Some of you are going to hate me for this.
You’ll think I’ve really screwed up.
You’ll think I’ve finally crossed over to the dark side.
But what actually happened was I finally put a real pop-up on my site. Yes, you read that right. I added a big giant box that pops up in your face and encourages you to sign up for my email newsletter.
And doing so was one of the best decisions I’ve made in a while. I know it’s a controversial subject, so let’s decide. Should you actually use pop-up forms?
Absolutely. Let’s look at some facts.
Why Email Is So Powerful
First, let’s look at why you should actually be building a list. I’m sure you’ve heard it a million times, but incase that wasn’t enough…
Repeat after me: “The money is in the list. The money is in the list. THE MONEY IS IN THE LIST.”
Your email list is where you can get all personal with your potential customers. Where you build real relationships with them. Where you chat one-on-one. This is where you turn your traffic into buyers.
My regular readers know that I’m a realist, no-nonsense kind of guy. So here’s the truth. This blog exists to act as a tool to get people onto my email list. That’s where the business is so to speak – and is why I offer so many great reasons to sign up. Yes, I love helping people through my actual blog. I love meeting people and hearing their stories. And I hope they’ll love their experience here enough to opt-in to my mailing list.
Because even if my blog disappeared today, I could still make a consistent income just through my list.
Pop-Ups Work. Here’s Why.
If you want people to get onto an email list, they have to fill out an opt-in form. To fill out an opt-in form, they have to see the opt-in form. To see the opt-in form, you have to make it noticeable to them.
If you look around, you’ll notice I have a TON of opt-in forms on my site. The top of my sidebar. The Hello Bar at the top of your screen. The big box below each post.
I deliberately make these ugly and bright to draw attention to them. Yet, people still scroll past them without even noticing they exist. But you know what people can’t possibly miss? The huge pop-up in the middle of the screen that screams, “Read me!”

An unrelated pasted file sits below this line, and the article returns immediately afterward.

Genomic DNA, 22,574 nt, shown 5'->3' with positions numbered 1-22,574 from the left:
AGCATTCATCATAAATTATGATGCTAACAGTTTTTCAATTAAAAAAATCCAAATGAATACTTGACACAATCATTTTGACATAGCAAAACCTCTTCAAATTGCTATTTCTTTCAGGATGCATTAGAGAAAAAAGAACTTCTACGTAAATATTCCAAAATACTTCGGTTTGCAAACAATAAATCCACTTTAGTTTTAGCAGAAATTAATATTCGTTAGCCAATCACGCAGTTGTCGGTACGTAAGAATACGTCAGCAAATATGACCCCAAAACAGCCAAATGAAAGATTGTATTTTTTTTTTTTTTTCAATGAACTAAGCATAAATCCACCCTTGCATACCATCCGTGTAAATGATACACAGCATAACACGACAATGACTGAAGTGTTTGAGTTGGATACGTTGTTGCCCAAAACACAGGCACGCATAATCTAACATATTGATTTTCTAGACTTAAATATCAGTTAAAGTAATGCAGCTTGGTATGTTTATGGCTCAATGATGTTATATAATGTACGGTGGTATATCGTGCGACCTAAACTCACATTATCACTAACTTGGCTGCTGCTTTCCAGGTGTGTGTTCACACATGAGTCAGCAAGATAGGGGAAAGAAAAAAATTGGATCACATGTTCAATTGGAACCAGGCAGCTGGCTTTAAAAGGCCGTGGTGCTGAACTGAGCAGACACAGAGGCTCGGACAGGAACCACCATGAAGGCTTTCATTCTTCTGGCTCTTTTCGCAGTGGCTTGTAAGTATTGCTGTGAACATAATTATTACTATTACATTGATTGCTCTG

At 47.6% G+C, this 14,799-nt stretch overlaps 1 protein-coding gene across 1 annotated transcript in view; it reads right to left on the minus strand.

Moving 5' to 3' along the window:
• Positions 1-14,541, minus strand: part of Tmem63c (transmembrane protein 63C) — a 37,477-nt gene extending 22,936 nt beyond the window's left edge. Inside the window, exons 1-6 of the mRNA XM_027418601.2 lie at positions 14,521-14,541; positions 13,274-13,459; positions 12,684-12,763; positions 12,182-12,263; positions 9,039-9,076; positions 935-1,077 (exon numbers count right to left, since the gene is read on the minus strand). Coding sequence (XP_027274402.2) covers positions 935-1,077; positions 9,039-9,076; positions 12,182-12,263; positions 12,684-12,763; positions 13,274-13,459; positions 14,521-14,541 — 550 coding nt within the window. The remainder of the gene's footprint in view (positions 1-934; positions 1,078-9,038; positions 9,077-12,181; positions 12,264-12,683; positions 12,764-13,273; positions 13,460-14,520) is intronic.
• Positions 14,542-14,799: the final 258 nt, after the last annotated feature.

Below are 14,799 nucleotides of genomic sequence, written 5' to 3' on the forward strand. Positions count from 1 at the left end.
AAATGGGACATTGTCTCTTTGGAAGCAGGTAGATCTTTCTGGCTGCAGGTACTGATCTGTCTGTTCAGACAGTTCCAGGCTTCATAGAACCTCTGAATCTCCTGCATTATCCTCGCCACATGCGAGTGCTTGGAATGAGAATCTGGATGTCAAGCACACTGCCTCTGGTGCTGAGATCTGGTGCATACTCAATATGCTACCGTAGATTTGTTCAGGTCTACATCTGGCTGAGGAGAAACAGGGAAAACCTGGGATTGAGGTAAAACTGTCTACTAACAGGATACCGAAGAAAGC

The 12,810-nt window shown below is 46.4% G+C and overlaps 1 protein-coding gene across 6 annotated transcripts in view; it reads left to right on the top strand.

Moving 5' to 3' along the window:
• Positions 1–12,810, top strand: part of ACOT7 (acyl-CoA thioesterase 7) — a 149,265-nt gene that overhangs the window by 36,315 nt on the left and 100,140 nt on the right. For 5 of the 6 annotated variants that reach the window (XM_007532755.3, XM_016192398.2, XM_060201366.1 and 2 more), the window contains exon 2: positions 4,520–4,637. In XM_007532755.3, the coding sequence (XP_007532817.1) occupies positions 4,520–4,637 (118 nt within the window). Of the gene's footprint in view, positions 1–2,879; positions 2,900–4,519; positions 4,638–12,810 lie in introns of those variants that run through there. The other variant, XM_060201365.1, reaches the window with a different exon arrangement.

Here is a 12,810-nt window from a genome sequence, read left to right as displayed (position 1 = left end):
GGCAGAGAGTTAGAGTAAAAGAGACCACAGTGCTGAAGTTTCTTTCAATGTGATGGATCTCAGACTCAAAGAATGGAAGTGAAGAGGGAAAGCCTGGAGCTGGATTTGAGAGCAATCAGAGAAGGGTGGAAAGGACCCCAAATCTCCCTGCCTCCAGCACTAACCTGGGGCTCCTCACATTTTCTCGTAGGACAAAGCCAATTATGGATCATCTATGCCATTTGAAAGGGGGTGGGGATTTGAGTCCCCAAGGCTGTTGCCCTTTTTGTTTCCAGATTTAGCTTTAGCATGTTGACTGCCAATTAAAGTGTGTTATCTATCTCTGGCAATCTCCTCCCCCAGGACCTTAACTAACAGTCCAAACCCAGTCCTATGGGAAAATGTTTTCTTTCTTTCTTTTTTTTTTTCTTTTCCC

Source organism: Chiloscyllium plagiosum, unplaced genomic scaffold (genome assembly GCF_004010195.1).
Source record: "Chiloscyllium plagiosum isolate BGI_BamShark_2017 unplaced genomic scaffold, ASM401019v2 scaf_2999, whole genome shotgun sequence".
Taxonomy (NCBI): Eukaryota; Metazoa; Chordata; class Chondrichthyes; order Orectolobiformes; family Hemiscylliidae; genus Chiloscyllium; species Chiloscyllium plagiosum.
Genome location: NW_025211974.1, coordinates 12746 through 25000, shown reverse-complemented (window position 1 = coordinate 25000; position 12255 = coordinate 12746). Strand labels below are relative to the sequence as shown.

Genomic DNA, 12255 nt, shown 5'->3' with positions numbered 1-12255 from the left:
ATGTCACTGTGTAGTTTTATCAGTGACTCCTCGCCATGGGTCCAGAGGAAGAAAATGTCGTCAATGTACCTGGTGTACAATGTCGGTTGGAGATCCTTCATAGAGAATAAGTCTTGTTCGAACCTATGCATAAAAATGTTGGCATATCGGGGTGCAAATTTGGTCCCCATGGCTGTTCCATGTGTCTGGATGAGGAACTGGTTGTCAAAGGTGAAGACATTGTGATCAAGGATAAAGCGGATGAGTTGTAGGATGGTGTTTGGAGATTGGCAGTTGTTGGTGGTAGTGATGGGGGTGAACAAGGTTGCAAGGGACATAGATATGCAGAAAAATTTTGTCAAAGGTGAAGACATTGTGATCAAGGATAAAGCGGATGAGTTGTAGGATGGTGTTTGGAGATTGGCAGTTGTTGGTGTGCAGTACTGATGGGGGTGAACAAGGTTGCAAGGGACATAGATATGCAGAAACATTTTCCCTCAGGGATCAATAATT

And people do. It’s been one of the highest converting opt-in forms since I placed it on my site. No surprise there, of course. These results are typical. If you added a pop-up to your site today, I’m willing to bet that you’ll experience the exact same thing, and see a boost in opt-ins almost immediately.
Pop-ups Don’t Have To Be Annoying
If you’re a regular reader, chances are you won’t run into one of my pop-ups for a while.
My pop-ups aren’t annoying – at least not as annoying as the majority of them.
Rather than popping up on every page you visit, you’ll only see a pop-up here once every 30 days. That’s it. This means my regular readers don’t get annoyed by having to close a pop-up every time they visit my site.
Additionally, the pop-up only appears when you reach the bottom of the article. This is incredibly effective because it gives the reader something to do next, and it doesn’t disrupt your visitors from reading your content.
Since adding my pop-ups to the site, I haven’t received a single complaint, nor has my bounce rate changed. The only difference is I’m collecting more emails and building my list faster. Which, you know, is one of the primary goals of my business.
James, You’re A Liar. Pop-Ups Are Annoying No Matter What!
“…and I’m never visiting your website again.”
Like I said, I haven’t received a single complaint about my pop-ups yet. But if I have, that’s exactly what I’d say. Because those people, quite frankly, are not worth my time.
And although it may appear as so, I’m not being rude. Not at all. Because if somebody is seriously going to complain about me offering them valuable free stuff, they don’t deserve it. Not like they would’ve subscribed anyway, but that doesn’t matter. I don’t even want them as an email subscriber. As Derek Halpern would say, think about all of the other headaches they would cause…
I sometimes come off as harsh because I don’t chase after people when they start to walk away. Sorry, but if you’re a new reader and don’t like what I have to offer, I’m going to let you leave. I’d rather use the time I’d spend chasing you to improve my content so far less people bounce in the future.